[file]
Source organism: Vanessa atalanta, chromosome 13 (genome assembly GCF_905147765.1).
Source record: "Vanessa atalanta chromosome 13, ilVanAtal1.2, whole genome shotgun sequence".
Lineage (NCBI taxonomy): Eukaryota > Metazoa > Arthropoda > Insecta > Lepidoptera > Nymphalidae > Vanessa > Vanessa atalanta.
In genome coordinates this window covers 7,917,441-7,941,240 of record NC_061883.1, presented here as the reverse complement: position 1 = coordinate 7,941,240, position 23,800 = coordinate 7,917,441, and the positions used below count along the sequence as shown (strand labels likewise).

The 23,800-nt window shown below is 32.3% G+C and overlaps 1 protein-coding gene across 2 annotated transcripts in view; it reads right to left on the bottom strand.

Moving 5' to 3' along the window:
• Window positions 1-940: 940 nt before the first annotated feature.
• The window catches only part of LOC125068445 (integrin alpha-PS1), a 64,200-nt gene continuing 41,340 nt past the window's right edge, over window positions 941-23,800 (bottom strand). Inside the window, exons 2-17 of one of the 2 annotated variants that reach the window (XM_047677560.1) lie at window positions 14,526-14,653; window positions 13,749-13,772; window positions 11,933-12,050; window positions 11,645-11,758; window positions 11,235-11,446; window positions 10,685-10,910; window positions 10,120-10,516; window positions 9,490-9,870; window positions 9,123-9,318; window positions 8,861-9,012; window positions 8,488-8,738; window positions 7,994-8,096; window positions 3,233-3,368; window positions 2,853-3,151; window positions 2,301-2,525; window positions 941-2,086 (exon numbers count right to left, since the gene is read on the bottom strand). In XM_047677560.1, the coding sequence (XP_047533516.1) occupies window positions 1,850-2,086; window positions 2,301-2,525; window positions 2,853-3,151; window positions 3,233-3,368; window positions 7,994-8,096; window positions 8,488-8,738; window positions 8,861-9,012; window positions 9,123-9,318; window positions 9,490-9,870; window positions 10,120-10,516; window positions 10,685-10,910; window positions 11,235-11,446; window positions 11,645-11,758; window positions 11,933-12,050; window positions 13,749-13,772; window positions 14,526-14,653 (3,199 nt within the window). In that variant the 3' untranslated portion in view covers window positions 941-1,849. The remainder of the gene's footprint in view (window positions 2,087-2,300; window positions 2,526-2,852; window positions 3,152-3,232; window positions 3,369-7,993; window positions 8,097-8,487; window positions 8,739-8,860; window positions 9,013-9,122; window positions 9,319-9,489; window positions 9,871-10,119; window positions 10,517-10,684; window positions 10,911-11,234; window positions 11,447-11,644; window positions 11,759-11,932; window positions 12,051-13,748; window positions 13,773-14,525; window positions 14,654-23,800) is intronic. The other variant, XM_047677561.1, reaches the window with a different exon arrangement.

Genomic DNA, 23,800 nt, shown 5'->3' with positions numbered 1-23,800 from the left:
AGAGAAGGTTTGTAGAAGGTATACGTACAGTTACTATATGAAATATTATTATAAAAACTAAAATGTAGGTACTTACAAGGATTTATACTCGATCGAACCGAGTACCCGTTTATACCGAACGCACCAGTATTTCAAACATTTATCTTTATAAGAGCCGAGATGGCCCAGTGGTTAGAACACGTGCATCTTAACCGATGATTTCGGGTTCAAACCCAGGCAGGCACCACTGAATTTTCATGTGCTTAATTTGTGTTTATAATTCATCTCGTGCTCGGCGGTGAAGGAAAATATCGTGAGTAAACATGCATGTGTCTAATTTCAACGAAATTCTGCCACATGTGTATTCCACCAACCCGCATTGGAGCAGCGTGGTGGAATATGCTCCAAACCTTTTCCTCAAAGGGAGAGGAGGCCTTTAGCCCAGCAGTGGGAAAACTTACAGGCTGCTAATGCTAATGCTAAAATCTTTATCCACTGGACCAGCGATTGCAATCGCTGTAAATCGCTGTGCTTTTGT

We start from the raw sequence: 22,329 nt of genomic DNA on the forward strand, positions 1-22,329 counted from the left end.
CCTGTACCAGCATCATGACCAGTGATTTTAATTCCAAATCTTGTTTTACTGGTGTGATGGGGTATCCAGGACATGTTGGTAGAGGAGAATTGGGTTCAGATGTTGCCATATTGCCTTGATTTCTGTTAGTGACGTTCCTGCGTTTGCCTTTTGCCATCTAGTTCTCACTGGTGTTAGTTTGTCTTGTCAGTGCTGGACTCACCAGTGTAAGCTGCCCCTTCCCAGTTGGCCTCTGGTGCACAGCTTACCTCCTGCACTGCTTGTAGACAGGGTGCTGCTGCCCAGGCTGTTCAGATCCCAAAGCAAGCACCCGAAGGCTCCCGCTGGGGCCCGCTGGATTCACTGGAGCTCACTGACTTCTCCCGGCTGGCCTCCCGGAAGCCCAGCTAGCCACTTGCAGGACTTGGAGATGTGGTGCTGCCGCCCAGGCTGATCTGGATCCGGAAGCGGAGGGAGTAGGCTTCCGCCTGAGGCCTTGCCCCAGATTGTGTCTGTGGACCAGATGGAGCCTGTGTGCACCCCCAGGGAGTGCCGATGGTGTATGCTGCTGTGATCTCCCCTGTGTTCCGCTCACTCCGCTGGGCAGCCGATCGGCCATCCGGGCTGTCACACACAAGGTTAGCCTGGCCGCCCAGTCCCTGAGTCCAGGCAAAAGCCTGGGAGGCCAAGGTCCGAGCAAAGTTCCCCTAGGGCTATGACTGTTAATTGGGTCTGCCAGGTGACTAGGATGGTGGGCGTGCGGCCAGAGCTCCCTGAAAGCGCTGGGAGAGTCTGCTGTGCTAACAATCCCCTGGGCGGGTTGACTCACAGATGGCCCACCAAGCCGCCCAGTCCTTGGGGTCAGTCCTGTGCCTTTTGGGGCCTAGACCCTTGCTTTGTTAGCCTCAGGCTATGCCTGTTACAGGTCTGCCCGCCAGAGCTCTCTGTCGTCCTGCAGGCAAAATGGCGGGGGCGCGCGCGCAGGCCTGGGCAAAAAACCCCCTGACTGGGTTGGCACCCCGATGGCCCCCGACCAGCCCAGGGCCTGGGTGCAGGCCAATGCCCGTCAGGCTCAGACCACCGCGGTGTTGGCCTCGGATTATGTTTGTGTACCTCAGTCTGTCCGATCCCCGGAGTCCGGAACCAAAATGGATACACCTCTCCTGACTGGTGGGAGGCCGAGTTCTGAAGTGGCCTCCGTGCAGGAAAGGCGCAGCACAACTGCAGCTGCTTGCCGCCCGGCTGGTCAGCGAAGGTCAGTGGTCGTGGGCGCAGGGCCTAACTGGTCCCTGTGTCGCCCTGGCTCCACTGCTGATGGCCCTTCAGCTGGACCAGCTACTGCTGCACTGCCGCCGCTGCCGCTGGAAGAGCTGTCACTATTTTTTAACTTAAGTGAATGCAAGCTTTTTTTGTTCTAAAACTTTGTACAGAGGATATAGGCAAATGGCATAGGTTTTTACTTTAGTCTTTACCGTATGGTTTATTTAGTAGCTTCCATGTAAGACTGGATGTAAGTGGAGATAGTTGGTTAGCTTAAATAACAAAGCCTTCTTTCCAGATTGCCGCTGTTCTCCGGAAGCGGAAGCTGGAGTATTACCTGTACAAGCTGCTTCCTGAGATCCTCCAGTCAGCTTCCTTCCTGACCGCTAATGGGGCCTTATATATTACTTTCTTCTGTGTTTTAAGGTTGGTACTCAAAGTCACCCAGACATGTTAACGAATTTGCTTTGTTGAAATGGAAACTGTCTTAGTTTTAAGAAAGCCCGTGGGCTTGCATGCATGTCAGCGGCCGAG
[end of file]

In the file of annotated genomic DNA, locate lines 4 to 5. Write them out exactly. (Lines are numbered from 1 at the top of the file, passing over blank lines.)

In genome coordinates this window covers 7,917,441-7,941,240 of record NC_061883.1, presented here as the reverse complement: position 1 = coordinate 7,941,240, position 23,800 = coordinate 7,917,441, and the positions used below count along the sequence as shown (strand labels likewise).

The 23,800-nt window shown below is 32.3% G+C and overlaps 1 protein-coding gene across 2 annotated transcripts in view; it reads right to left on the bottom strand.